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Take in the splendour of the Outback from the comfort of luxury tents that make roughing it a distant memory
Qweekend, The Courier-Mail, July10-11, 2021
It's safe to say I am not a happy camper. I come from a long line of unhappy campers. My father loathed camping, a hangover from a couple of years of camping in Australia and Borneo during World War II. He passed it on and I never camped as a kid. I did have a few forays in tents as a deranged teenage surfie but tha's it. Until recently.
On a mission to discover Longreach via The Spirit of the Outback train, my accommodation was organised for me.
"It's glamping accommodation," I was told. I baulked initially but "glamping" didn't sound so bad. I reckon even my dear old dad, long gone now, might even have given Mitchell Grass Retreat the nod. This accommodation consists of 15 luxury tents, each with its own ensuite, bathroom and airconditioning. There are European appliances, sumptuous bedding, beautiful linen and a private deck.
The location is terrific, on a Mitchell grass plain on the edge of Longreach. It took me around five minutes to drive from the airport to the retreat.
The idea to set up camp here came to David and Tanya Neal, my hosts, when they were experiencing a sundown on their property here. "As the golden red hues changed to deep blue they marvelled at the clarity of the outback sky at night," according to their website.
"The stars were shining so brightly from the inky darkness, a sky free from the light pollution found in towns and cities." On my first night I experienced this ... the peace and quiet ... and that sky.
Mitchell Grass Retreat is close to all the major attractions in town, including the amazing Qantas Founders Museum and the Thomson River, where sunset cruises are available. It’s also just an eight-minute drive to The Australian Stockman’s Hall of Fame and on the audio tour there I heard a reading of Banjo Paterson’s classic poem Clancy of the Overflow and for the first time it really made sense to me, especially when I heard the line referring to “the wond’rous glory of the everlasting stars” which a drover enjoyed night after night.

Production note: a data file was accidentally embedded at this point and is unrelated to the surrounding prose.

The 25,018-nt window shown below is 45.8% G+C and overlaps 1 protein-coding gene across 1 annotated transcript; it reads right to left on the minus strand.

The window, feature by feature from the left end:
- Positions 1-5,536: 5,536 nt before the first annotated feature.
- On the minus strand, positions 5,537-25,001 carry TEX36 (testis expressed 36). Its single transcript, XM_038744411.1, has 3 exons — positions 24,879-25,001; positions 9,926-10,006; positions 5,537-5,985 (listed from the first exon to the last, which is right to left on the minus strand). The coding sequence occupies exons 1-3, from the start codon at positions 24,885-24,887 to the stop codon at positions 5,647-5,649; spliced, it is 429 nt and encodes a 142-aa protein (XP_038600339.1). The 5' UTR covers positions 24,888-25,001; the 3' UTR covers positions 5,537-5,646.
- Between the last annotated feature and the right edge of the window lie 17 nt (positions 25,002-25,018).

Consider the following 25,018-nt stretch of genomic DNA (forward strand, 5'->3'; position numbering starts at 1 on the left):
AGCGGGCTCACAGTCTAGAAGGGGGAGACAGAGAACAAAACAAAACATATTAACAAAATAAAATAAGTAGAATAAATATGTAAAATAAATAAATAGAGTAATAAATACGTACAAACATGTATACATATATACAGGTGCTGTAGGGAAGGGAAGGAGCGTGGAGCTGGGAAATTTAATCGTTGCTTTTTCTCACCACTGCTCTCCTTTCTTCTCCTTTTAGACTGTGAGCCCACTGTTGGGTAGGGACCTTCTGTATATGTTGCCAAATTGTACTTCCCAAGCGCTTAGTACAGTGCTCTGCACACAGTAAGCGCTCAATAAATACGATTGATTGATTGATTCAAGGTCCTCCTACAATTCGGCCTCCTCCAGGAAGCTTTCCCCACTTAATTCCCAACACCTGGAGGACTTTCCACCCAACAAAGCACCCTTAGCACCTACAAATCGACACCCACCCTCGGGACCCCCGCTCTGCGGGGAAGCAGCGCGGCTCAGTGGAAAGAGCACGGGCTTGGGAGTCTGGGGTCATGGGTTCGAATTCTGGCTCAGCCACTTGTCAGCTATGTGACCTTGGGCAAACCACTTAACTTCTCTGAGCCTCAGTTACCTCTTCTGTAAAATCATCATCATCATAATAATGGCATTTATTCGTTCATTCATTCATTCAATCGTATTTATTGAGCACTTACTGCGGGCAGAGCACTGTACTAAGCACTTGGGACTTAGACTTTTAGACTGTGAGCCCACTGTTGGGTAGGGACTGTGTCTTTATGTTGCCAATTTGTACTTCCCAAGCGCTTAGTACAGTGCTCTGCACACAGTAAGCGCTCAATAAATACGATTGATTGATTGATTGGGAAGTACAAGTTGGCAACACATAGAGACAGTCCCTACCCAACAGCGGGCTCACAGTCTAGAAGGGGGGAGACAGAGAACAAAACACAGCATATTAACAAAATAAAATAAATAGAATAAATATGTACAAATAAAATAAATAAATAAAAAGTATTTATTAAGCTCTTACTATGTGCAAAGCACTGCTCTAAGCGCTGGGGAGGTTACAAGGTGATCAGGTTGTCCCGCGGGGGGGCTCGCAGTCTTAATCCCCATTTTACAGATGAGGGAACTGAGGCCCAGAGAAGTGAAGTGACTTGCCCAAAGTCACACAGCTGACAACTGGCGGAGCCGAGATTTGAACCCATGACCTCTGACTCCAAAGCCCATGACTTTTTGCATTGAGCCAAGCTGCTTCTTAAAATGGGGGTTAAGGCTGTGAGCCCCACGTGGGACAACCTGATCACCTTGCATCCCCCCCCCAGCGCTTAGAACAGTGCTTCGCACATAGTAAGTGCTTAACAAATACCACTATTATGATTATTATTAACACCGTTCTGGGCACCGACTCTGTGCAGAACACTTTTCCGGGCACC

In fact you could just sit outside and look at the sky all night rather than watch television, which you may have to do since there is no television here. There is Wi-Fi though, I mean Mitchell Grass Retreat is not off the grid or anything. But David and Tanya do encourage you to have a “technology detox, nature-based break” and I think that’s fair enough.
You might like to just spend the evening sitting around a fire and each tent has a little outdoor camp fire set-up if you feel that way inclined. And there are marshmallows supplied in the fridge in your room for toasting. Even better.
The retreat is in the Mitchell grass bioregion. On the train to Longreach I heard an old timer pointing out to people in the dining car where the country changed to Mitchell grass plains. These grasslands represent 19 per cent of the state’s native pasture areas, some 33.8 million ha supporting approximately 15 per cent of the cattle herd and more than 40 per cent of the Merino sheep flock in Queensland. Thousands of people depend on employment generated by the production of beef, sheep meat and wool based on Mitchell grass country. It’s a resilient grass adaptable to dry conditions.
And it spreads as far as the eye can see at the Mitchell Grass Retreat. I only had a couple of nights there but I’d love to go back. Reclining in a five-star tent is my kind of camping. It’s also a good way to get back to nature and even though the tent is luxurious, the effect of being in a tent brings you closer to the elements.
One night of my stay was a little breezy and the wind gently buffeted the tent but it was more lulling than anything Paterson’s Clancy experienced. He wrote of “the murmur of the breezes” as one of the “pleasures that the townsfolk never know”.
Staying at the Mitchell Grass Retreat is one way of acquainting yourself with those pleasures. And it really brought Paterson’s poem alive for me. Mind you, the droving life might have been a bit tough. If only they’d had glamping back then.
The writer was a guest of Tourism and Events Queensland and Mitchell Grass Retreat
Arts Editor - The Courier-Mail
Copyright © Phil Brown